Canada Jetlines moves for IPO

Dino D'Amore
By Dino D'Amore February 18, 2016 21:54

Canada Jetlines moves for IPO

Following the failed launch of services in January, Canada Jetlines Ltd. now plans to list on the Canadian TSX Venture Exchange in a reverse takeover of Jet Metal Corp., a junior uranium explorer, with the IPO expected to complete in May 2016.  Under the deal each 1.5 share of Jet Metal will convert to one share of the new company, which will list under the same symbol, JET. Each Jetlines share will be treated as 1.5 shares of the new entity. Jetlines’ chief executive Jim Scott confirmed that there were several options for a shell company but the board opted for Jet Metal, which owns uranium properties in Newfoundland and Wyoming. Jet Metal shares were suspended on January 15 when talks began with Jetlines. Jet Metal will assume two seats on the new company’s board. But Jetlines president David Solloway will now be leaving the company.

So why Jet Metal? Well the company does have $2m of unencumbered cash reserves and $5m in listed assets that will be converted into cash, but Scott is quick to point out that Jet Metal also comes with a management team that has a vision of how to finance the remaining market portion of the airline. The Jet Metal team will aim to raise $6m through a private placement while Jetlines is now free to focus on securing funding and regulatory approvals. The latter though will require Jetlines to reach and pass the $40m of funding level, which is the minimum bar set by The Canadian Transport Agency. Jetlines will also have to prove that it can operate for 90 days without any income.
Jetlines still intends to launch ultra-low-cost services out of Vancouver, Hamilton and Winnipeg to destinations across North America, with a promise to offer fares 40% lower than current competitors.

This brings us back to what is going on at WestJet right now and also at Air Canada (see below for that one). The market is not strong in Canada at this time and it is weakening quite rapidly in British Columbia if one takes a look at the load factors – so can Jetlines make this work? There is logic to suggest that as times get hard, people are drawn to low-cost airlines, but WestJet and Air Canada are anything but expensive that is for sure and Jetlines, in order to undercut its established competition, is going to have to have an estimated cost base of slightly lower than that of Spirit and that means cost of funding is going to have to be on the floor and the aircraft are going to have to be purchased or leased at very keen rates indeed. Keep an eye on Jetlines as if they can make all this work then it will be very impressive indeed, and I hope it does work, but the gap in the market is so slight that margins are going to be wafer thin and by Summer 2016 they may have narrowed further.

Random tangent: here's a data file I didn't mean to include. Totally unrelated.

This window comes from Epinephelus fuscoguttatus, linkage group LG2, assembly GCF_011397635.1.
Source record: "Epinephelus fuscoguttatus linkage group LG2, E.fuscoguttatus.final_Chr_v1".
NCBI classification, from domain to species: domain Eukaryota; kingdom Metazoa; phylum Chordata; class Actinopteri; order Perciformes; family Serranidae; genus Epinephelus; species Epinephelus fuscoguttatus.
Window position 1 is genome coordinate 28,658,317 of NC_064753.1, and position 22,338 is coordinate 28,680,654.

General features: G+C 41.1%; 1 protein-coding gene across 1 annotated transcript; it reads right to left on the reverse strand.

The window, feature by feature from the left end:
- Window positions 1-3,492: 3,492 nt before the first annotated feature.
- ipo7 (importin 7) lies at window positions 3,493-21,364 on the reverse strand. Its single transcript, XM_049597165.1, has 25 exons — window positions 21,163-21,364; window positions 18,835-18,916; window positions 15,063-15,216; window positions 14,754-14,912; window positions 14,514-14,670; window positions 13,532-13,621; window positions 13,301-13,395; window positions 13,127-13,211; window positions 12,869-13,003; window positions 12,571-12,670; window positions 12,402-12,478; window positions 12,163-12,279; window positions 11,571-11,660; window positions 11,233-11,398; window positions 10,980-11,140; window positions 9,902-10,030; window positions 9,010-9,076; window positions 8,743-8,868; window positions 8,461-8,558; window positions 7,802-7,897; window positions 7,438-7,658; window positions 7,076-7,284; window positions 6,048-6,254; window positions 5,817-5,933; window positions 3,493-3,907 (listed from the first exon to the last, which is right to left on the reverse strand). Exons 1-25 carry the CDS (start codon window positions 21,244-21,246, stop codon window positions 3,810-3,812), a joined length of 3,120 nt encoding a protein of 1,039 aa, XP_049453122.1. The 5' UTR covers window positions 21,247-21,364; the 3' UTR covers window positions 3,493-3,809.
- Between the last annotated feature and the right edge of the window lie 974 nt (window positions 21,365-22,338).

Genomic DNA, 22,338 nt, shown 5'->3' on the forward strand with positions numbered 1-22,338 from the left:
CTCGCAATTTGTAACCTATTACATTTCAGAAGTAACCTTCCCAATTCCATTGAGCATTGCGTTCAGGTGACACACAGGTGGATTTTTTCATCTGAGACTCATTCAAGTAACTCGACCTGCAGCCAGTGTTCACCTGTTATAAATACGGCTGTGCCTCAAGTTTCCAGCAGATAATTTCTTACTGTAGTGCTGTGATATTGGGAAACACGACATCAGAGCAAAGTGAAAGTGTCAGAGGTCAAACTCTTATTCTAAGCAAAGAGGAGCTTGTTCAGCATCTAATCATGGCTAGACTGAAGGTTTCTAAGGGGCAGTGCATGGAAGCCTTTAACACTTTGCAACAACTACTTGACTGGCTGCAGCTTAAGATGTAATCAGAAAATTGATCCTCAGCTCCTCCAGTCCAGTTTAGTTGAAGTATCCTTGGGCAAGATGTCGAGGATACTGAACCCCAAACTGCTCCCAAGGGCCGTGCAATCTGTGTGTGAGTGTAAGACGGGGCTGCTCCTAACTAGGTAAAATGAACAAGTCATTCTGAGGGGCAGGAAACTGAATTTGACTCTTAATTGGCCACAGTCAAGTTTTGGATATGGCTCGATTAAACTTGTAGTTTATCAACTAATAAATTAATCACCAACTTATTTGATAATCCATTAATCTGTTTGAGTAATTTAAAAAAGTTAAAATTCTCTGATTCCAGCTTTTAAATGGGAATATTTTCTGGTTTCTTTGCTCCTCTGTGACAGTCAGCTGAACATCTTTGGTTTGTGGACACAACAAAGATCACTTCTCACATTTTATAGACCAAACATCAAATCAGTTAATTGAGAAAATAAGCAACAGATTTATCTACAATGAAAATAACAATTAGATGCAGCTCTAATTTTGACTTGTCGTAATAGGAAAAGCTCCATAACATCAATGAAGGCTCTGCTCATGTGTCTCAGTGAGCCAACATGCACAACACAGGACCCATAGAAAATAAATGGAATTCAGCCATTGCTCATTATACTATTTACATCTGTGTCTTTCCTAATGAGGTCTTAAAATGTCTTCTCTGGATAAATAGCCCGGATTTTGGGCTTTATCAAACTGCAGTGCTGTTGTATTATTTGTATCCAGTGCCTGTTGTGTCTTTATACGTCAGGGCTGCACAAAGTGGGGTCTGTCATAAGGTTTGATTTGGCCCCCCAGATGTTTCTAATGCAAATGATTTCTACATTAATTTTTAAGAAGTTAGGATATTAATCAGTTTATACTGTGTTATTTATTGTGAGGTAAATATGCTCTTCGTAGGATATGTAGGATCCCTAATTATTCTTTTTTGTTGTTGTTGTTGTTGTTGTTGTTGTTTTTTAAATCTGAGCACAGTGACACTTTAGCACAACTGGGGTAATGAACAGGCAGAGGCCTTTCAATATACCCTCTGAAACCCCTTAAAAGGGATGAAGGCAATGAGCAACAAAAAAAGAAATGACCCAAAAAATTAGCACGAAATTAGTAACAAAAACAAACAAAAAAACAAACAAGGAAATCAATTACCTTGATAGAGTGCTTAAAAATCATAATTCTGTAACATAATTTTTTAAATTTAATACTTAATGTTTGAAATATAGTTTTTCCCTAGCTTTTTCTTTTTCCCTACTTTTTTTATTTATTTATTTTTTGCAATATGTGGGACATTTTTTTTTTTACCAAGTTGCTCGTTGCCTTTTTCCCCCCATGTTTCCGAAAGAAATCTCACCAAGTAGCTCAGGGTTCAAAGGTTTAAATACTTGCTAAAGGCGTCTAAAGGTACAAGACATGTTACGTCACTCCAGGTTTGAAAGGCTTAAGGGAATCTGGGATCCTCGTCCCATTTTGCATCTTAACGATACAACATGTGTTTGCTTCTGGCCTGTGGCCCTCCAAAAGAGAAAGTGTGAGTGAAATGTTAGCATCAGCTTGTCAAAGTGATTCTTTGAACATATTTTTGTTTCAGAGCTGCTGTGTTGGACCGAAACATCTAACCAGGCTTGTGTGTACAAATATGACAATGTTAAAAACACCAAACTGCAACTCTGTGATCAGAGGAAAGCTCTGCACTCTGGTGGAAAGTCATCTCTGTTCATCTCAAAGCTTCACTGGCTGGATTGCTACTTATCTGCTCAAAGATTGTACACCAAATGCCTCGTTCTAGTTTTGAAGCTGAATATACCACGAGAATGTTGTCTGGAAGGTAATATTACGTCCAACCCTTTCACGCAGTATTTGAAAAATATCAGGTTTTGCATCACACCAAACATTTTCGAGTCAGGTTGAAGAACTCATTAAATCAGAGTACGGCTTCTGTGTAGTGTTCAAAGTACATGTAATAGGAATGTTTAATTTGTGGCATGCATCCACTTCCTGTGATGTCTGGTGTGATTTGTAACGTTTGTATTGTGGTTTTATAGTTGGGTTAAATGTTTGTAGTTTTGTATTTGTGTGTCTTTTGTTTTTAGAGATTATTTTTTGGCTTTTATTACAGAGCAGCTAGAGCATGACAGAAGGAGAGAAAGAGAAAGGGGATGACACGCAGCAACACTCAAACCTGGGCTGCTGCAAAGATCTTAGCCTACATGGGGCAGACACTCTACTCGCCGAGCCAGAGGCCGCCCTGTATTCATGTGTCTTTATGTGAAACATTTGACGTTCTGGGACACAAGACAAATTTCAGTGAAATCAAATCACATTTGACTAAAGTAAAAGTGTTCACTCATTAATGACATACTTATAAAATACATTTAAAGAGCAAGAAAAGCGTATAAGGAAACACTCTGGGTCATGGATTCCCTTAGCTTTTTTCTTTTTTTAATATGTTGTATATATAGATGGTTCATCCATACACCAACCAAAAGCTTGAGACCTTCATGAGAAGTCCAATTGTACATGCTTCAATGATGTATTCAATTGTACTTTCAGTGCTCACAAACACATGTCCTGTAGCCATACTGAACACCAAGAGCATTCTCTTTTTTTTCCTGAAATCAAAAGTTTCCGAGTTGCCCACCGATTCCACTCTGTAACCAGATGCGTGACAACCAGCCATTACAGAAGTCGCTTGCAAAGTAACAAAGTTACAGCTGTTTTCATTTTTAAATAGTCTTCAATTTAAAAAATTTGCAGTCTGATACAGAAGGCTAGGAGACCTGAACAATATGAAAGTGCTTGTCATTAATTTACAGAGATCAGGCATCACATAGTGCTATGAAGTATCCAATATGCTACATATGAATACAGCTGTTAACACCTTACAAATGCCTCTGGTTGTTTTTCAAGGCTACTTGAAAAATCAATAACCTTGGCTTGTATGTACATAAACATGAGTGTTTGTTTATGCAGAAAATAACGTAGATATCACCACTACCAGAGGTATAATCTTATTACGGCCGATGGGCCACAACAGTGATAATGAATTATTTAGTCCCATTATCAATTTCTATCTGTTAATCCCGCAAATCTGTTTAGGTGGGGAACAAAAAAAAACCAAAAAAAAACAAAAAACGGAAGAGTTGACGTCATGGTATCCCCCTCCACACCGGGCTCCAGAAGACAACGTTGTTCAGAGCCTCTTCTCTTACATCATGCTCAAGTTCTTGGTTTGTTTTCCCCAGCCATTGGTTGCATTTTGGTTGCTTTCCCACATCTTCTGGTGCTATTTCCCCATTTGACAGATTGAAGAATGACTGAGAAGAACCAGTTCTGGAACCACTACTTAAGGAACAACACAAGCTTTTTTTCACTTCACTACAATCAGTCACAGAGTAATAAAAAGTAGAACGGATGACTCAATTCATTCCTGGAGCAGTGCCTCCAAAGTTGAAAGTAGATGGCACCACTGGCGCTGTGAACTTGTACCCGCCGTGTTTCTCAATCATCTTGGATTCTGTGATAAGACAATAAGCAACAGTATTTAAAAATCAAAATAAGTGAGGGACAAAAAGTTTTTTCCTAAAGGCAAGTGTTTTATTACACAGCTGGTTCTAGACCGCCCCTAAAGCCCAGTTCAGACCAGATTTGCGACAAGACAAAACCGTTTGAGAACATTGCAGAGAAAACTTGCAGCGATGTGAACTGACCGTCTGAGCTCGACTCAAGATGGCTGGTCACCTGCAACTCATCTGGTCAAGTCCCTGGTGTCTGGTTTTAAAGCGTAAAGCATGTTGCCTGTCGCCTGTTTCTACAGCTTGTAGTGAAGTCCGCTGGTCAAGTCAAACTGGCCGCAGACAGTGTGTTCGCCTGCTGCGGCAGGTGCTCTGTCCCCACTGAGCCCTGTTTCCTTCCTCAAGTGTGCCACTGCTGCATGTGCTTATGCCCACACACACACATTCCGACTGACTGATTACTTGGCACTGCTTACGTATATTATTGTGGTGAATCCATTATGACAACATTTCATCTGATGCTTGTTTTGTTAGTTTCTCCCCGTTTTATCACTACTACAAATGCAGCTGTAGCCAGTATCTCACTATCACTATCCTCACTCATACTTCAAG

Meanwhile, it comes as a great fillip for the US majors that the U.S. government has secured a new agreement with Japan resulting in greater access for U.S. airlines to Tokyo’s downtown Haneda Airport. U.S. airlines will for the first time have five daytime flights into Haneda and one additional nighttime flight. This agreement is an addenda to the 2010 U.S.-Japan Open Skies agreement and should give US majors a significant boost in the Key US/Japan market going forward. All are hoping that Delta are able to secure the slots they have been coveting for so long now.

Meanwhile, it was refreshing and most welcome today to see Avolon sending a shot across the collective bow of the aircraft appraisal industry. There is no doubt that the aircraft appraisal industry is a bit of a joke right now with no one agreeing on prices for most major types giving a company the ability to get several different prices for the same aircraft at any one time. Some lessors will of course prefer to keep rolling with this rather opaque status quo as they can more or less get an aircraft valued at the right price at any given time, but as we have been saying here for five years now, it will come back to bite at some point as capital market influence increases. In fairness to the appraisers, it is the case, and they will agree, that the only way to really value an aircraft accurately is to do a proper inspection and if appraisers were to carry out inspections on any given aircraft it is highly likely that they would all come out very close to each other on price. As things stand, the industry does not want this service 9 times out of 10 so we are left with the only real appraisal method in town right now, which is to take all the values from the various major appraisers, strip out the two at the top end and the two at the bottom end and go somewhere in the middle of what is remaining, which will be sitting somewhere around the real value. One trader recently told me that appraised values on one of his mid-life aircraft were close to a 90% difference – Can we carry on like that?

Dino D'Amore
By Dino D'Amore February 18, 2016 21:54